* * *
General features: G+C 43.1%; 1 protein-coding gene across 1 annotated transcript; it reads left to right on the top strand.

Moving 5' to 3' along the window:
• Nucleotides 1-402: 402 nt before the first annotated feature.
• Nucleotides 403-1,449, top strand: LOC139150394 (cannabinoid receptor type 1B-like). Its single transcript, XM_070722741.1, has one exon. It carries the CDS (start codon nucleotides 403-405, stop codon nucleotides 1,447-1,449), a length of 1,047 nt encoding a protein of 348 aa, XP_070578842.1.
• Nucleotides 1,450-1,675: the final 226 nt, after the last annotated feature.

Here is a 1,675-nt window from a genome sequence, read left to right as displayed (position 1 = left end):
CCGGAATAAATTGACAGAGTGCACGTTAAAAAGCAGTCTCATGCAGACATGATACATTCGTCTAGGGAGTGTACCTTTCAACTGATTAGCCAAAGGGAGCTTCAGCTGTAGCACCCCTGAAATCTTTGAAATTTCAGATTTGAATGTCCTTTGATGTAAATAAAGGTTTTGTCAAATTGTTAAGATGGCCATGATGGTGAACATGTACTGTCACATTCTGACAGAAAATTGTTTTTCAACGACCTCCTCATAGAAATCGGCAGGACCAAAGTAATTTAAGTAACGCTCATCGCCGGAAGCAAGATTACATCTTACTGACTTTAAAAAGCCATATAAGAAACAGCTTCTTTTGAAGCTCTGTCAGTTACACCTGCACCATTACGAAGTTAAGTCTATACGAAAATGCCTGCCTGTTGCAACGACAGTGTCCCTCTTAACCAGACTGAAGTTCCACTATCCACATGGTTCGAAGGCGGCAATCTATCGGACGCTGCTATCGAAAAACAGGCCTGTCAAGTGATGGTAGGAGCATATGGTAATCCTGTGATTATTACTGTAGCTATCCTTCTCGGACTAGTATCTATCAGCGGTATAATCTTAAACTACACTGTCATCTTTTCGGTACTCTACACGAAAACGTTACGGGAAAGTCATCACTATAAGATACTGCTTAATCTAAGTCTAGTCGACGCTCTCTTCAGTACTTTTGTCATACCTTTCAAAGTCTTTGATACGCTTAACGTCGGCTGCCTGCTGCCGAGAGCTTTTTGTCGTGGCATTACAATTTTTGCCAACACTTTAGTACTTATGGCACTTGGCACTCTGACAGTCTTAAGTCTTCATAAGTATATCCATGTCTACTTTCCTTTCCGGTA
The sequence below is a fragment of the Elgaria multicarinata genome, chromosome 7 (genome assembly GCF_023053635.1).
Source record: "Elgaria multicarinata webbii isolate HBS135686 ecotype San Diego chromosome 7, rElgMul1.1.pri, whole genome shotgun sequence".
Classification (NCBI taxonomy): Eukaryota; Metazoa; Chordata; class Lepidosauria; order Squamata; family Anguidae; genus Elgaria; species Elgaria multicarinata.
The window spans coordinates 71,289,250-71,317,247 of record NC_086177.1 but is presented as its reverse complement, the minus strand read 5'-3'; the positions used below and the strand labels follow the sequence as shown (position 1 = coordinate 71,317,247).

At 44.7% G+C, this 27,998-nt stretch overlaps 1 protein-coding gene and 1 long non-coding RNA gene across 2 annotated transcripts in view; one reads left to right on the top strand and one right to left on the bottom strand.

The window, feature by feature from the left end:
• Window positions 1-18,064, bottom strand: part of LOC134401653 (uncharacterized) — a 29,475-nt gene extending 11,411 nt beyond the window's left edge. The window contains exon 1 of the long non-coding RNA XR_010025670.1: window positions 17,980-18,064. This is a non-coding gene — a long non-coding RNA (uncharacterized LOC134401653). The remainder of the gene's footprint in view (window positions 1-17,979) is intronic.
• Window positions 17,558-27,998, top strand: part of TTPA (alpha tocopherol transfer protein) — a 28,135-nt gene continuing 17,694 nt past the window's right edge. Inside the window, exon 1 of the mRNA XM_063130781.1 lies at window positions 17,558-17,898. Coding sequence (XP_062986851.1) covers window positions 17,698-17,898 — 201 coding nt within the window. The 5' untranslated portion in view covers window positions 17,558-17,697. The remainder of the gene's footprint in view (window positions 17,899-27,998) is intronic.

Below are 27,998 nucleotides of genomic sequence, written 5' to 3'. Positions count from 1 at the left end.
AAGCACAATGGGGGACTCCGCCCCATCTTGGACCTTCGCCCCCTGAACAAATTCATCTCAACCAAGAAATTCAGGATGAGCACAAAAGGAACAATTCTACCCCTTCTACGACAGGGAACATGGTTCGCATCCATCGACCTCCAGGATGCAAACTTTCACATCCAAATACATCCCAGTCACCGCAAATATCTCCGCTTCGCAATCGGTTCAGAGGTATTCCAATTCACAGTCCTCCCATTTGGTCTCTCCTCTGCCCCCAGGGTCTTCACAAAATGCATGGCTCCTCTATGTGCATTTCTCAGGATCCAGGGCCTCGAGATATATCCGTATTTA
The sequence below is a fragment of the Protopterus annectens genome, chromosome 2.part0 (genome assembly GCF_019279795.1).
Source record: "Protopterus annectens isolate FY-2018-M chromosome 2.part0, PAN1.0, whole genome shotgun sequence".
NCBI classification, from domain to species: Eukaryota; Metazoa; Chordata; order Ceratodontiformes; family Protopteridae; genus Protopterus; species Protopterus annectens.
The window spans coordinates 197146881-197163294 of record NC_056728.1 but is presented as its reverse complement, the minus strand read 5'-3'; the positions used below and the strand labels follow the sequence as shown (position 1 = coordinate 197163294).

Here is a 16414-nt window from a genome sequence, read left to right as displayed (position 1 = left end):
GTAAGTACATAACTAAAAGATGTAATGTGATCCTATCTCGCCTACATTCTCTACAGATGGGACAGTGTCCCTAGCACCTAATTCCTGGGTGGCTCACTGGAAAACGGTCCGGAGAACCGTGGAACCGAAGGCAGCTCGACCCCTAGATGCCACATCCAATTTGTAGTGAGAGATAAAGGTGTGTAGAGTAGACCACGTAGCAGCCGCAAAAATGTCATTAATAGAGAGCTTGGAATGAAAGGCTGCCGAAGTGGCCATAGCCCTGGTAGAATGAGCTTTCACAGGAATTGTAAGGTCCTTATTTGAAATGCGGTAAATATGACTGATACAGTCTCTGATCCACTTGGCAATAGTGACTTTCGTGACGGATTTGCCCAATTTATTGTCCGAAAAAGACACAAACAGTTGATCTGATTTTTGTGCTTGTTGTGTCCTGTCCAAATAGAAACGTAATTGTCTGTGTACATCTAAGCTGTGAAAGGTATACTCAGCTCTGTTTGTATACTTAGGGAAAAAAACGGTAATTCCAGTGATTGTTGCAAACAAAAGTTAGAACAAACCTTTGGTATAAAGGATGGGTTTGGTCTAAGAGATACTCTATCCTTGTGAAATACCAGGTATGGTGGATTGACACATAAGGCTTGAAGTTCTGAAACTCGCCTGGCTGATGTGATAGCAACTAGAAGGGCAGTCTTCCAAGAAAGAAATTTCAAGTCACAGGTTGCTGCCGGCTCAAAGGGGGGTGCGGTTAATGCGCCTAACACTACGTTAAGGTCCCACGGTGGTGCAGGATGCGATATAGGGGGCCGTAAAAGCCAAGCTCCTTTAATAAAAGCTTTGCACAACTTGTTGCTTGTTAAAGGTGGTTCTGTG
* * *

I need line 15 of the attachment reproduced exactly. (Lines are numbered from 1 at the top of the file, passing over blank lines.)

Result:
• Window positions 17,558-27,998, top strand: part of TTPA (alpha tocopherol transfer protein) — a 28,135-nt gene continuing 17,694 nt past the window's right edge. Inside the window, exon 1 of the mRNA XM_063130781.1 lies at window positions 17,558-17,898. Coding sequence (XP_062986851.1) covers window positions 17,698-17,898 — 201 coding nt within the window. The 5' untranslated portion in view covers window positions 17,558-17,697. The remainder of the gene's footprint in view (window positions 17,899-27,998) is intronic.